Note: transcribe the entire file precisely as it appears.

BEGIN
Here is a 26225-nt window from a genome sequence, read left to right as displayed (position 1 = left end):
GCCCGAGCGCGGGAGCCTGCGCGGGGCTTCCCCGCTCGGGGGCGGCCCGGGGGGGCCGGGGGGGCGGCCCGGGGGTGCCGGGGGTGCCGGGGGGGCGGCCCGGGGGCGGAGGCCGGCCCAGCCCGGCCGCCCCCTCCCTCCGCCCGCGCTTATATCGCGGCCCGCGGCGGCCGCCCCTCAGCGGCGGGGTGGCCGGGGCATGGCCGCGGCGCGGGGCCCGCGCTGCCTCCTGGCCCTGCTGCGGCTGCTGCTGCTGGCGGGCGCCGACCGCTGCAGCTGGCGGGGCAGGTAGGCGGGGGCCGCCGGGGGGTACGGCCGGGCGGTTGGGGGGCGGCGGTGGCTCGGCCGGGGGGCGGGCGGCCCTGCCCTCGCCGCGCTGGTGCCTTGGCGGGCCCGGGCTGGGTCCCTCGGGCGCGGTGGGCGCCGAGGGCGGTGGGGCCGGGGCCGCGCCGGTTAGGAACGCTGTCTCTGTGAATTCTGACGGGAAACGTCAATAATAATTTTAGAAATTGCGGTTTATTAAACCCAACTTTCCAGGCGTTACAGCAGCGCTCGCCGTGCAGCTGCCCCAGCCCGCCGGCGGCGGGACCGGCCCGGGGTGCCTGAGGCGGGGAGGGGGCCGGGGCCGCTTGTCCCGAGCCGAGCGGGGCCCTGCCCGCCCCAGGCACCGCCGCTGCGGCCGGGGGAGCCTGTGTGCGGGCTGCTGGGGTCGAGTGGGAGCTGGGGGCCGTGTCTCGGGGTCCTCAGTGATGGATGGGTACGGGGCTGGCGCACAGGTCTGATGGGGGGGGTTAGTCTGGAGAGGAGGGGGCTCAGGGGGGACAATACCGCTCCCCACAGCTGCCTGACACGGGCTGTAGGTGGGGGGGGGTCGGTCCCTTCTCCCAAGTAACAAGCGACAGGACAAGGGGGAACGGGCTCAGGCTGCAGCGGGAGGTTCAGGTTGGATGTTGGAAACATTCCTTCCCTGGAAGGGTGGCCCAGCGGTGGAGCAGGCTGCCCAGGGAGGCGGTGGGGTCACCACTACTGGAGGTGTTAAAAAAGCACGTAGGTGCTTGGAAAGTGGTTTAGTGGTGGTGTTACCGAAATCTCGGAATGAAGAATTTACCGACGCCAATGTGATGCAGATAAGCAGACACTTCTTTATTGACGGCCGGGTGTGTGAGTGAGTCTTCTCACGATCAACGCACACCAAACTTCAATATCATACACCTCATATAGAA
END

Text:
Here is a 26225-nt window from a genome sequence, read left to right as displayed (position 1 = left end):
GCCCGAGCGCGGGAGCCTGCGCGGGGCTTCCCCGCTCGGGGGCGGCCCGGGGGGGCCGGGGGGGCGGCCCGGGGGTGCCGGGGGTGCCGGGGGGGCGGCCCGGGGGCGGAGGCCGGCCCAGCCCGGCCGCCCCCTCCCTCCGCCCGCGCTTATATCGCGGCCCGCGGCGGCCGCCCCTCAGCGGCGGGGTGGCCGGGGCATGGCCGCGGCGCGGGGCCCGCGCTGCCTCCTGGCCCTGCTGCGGCTGCTGCTGCTGGCGGGCGCCGACCGCTGCAGCTGGCGGGGCAGGTAGGCGGGGGCCGCCGGGGGGTACGGCCGGGCGGTTGGGGGGCGGCGGTGGCTCGGCCGGGGGGCGGGCGGCCCTGCCCTCGCCGCGCTGGTGCCTTGGCGGGCCCGGGCTGGGTCCCTCGGGCGCGGTGGGCGCCGAGGGCGGTGGGGCCGGGGCCGCGCCGGTTAGGAACGCTGTCTCTGTGAATTCTGACGGGAAACGTCAATAATAATTTTAGAAATTGCGGTTTATTAAACCCAACTTTCCAGGCGTTACAGCAGCGCTCGCCGTGCAGCTGCCCCAGCCCGCCGGCGGCGGGACCGGCCCGGGGTGCCTGAGGCGGGGAGGGGGCCGGGGCCGCTTGTCCCGAGCCGAGCGGGGCCCTGCCCGCCCCAGGCACCGCCGCTGCGGCCGGGGGAGCCTGTGTGCGGGCTGCTGGGGTCGAGTGGGAGCTGGGGGCCGTGTCTCGGGGTCCTCAGTGATGGATGGGTACGGGGCTGGCGCACAGGTCTGATGGGGGGGGTTAGTCTGGAGAGGAGGGGGCTCAGGGGGGACAATACCGCTCCCCACAGCTGCCTGACACGGGCTGTAGGTGGGGGGGGGTCGGTCCCTTCTCCCAAGTAACAAGCGACAGGACAAGGGGGAACGGGCTCAGGCTGCAGCGGGAGGTTCAGGTTGGATGTTGGAAACATTCCTTCCCTGGAAGGGTGGCCCAGCGGTGGAGCAGGCTGCCCAGGGAGGCGGTGGGGTCACCACTACTGGAGGTGTTAAAAAAGCACGTAGGTGCTTGGAAAGTGGTTTAGTGGTGGTGTTACCGAAATCTCGGAATGAAGAATTTACCGACGCCAATGTGATGCAGATAAGCAGACACTTCTTTATTGACGGCCGGGTGTGTGAGTGAGTCTTCTCACGATCAACGCACACCAAACTTCAATATCATACACCTCATATAGAA